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A closer look at index funds

A grayscale photo of an old man using a magnifying glass.

In previous posts of the Personal Finance Basics series we covered:

As a summary, we learned that:

  • When we purchase shares of a company, we’re making a bet on that company’s future potential to grow and become more valuable.
    • Companies, like humans, however, have a set lifespan. They’re born, they grow, and they die. No company, even the most successful and innovative, is eternal.
  • It’s incredibly difficult to predict which companies will thrive and which will die.
    • The decision to buy or sell stock of a specific company at a specific time is an attempt at predicting the future. And we’re terrible at predicting the future.[1]
  • A mutual fund is a pool of money that’s managed by an investment company. The company takes in money from investors and uses it to buy shares of companies.
  • An index fund is a type of mutual fund that tracks an index to decide which company’s stock to buy and in what proportion.

In this post we’ll pick up where we left off and talk about how we can use index funds to tap into the stock market’s wealth-generating potential while limiting its dangers.

What is an index fund?

Let’s deconstruct a specific index fund to get a better idea of their inner workings.

We’ll use one of the most popular[2]: the Vanguard Total Stock Market Index Fund (better known as VTSAX).

What is VTSAX?

VTSAX stands for Vanguard Total Stock Market Index Fund.

Let’s break down this name into its components.

What does VTSAX stand for?

The V in VTSAX stands for Vanguard. Vanguard is the investment company that manages this index fund.

The TS stands for total stock market. This refers to the fact that this fund tracks the CRSP[3] US Total Market Index.[4]

The A stands for admiral which is a term used by Vanguard to describe a class of shares that charge lower fees.

And the X indicates that it’s a mutual fund—all mutual fund stock symbols[5] end with an X[6].

Total stock market vs S&P 500

The CRSPTM and the S&P 500 are very similar, except for one major difference. And that is the number of companies tracked by each index.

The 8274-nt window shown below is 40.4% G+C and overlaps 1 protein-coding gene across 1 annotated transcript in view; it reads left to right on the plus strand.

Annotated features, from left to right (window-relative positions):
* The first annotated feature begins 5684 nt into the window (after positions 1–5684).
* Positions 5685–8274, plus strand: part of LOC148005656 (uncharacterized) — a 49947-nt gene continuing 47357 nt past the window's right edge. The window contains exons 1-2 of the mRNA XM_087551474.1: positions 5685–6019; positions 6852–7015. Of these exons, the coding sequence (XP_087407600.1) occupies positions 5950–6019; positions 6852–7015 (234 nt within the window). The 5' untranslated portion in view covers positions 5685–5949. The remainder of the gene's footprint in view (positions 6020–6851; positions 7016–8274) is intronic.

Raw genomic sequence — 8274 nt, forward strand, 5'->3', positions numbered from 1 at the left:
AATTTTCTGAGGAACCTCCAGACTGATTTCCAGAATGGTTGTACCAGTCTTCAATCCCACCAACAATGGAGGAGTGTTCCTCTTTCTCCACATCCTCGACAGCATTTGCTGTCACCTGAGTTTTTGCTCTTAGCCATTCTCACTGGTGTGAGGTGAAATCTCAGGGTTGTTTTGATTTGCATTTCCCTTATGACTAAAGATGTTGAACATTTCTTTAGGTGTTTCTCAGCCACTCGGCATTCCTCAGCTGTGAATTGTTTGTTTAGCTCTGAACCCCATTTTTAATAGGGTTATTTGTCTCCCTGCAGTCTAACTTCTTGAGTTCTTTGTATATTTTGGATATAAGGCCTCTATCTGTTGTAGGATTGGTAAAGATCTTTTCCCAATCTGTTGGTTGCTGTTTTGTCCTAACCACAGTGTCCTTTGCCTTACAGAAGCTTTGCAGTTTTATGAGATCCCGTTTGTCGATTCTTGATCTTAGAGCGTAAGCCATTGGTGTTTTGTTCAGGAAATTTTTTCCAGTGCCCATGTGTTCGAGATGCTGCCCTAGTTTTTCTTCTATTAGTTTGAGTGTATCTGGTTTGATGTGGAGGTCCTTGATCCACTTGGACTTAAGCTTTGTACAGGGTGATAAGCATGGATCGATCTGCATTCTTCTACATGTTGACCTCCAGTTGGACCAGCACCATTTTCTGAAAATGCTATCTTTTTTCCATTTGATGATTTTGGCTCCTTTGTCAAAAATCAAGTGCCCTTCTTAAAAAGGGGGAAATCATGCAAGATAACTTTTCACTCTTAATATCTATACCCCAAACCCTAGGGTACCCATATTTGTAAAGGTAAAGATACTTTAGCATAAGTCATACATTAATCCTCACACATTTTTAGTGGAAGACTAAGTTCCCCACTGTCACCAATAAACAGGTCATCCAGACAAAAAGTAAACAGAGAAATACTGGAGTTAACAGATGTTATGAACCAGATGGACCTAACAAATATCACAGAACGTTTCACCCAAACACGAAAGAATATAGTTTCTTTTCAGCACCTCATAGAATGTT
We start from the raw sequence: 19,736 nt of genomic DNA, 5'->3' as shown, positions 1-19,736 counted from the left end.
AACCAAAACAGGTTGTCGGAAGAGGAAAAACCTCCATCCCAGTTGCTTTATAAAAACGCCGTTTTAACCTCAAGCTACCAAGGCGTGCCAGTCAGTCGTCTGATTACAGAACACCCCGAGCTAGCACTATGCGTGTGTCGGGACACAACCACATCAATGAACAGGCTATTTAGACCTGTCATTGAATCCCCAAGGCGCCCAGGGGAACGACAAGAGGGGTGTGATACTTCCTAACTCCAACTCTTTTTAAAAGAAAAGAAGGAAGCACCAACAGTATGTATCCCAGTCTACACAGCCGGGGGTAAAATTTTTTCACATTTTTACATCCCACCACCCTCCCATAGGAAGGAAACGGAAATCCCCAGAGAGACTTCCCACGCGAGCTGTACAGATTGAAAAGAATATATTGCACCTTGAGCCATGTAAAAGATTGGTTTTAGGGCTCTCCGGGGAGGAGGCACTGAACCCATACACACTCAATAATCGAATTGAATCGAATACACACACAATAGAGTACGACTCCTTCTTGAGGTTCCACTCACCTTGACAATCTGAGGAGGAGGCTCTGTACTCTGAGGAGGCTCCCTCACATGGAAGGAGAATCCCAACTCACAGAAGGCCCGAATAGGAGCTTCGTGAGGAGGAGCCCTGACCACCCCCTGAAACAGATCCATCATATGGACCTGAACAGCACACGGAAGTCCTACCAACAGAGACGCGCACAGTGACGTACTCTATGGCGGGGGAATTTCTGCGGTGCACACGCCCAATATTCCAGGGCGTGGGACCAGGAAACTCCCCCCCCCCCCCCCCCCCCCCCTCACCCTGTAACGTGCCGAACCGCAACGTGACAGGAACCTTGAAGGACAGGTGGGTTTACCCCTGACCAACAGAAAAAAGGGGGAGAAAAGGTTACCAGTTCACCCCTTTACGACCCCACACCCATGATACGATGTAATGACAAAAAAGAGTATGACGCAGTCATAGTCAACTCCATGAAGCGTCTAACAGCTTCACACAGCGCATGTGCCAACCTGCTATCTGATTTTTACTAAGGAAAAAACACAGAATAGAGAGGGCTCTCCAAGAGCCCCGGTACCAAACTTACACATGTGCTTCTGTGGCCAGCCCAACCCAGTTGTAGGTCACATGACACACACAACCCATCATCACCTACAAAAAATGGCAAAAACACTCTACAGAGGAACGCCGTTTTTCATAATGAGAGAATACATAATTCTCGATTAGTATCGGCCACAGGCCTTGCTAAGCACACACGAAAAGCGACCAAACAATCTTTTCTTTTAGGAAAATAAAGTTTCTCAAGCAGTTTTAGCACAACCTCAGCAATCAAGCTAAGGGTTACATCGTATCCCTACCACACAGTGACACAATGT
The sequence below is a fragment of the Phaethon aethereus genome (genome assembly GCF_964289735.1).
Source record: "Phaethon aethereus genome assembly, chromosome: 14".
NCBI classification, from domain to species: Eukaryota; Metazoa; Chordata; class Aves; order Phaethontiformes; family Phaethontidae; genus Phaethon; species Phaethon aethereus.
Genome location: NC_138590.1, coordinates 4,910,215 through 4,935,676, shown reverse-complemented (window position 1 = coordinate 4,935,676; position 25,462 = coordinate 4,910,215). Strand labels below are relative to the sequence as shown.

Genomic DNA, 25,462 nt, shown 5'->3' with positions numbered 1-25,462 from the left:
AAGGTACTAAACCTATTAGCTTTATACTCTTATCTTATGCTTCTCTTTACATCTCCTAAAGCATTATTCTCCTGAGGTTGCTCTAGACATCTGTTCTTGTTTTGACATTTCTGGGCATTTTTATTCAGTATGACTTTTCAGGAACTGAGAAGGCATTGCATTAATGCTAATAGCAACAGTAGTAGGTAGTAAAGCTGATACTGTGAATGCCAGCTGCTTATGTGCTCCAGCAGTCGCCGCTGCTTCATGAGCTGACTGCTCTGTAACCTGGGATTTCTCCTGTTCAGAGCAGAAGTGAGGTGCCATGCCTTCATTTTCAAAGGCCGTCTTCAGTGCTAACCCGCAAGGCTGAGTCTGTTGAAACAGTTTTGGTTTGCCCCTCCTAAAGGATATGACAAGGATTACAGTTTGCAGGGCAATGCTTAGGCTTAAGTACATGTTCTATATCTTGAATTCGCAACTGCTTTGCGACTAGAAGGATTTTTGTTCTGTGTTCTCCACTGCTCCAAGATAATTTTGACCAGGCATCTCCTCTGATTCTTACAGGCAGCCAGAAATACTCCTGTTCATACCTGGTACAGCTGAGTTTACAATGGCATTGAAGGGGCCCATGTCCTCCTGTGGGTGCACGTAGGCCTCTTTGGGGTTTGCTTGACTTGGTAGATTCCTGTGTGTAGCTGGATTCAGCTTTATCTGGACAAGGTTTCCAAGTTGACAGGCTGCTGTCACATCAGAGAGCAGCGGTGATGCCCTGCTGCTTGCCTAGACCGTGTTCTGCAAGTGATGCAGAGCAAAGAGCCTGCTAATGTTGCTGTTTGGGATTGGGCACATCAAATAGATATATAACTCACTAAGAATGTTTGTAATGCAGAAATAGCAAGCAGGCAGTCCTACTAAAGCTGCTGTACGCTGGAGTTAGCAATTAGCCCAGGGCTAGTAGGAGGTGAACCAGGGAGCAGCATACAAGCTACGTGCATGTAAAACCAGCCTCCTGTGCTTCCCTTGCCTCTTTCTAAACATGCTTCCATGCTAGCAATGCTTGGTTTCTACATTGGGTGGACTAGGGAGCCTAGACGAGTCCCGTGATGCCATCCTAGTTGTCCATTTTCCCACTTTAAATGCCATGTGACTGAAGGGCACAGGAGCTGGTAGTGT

CRSPTM includes around 4,000 companies compared to the 500 in the S&P 500.

This means that the CRSPTM tracks nearly 100% of US public companies[7] while the S&P 500 only tracks 500 prominent ones.

The additional ~3,500 companies included in the CRSPTM add an extra bit of diversification.

🗒️ Sidenote

CRSPTM is able to track more companies by including more stock exchanges.[8]

All well-known companies trade either on the NYSE or the NASDAQ. Smaller companies trade on other exchanges, like the NYSE American or the NYSE ARCA.

By way of analogy, a well-known brand is able to sell their products in Walmart. An unknown brand might sell on Etsy or their own website as these have lower (and cheaper) entry requirements.

Walmart and Etsy are analogous to the stock exchanges. Walmart (like the NYSE and NASDAQ) provides higher exposure and more prestige but is harder to get into.

And what's the difference between the NYSE and the NASDAQ?

  1. The NYSE is older (founded in 1792 vs. 1971 for the NASDAQ) and generally regarded as more prestigious (due to its age and the high status of the companies listed on it.)
  2. The NASDAQ, meanwhile, has lower annual fees (companies have to pay to sell their stock on these exchanges) and lower entry requirements. This is why tech startups generally list on the NASDAQ over the NYSE.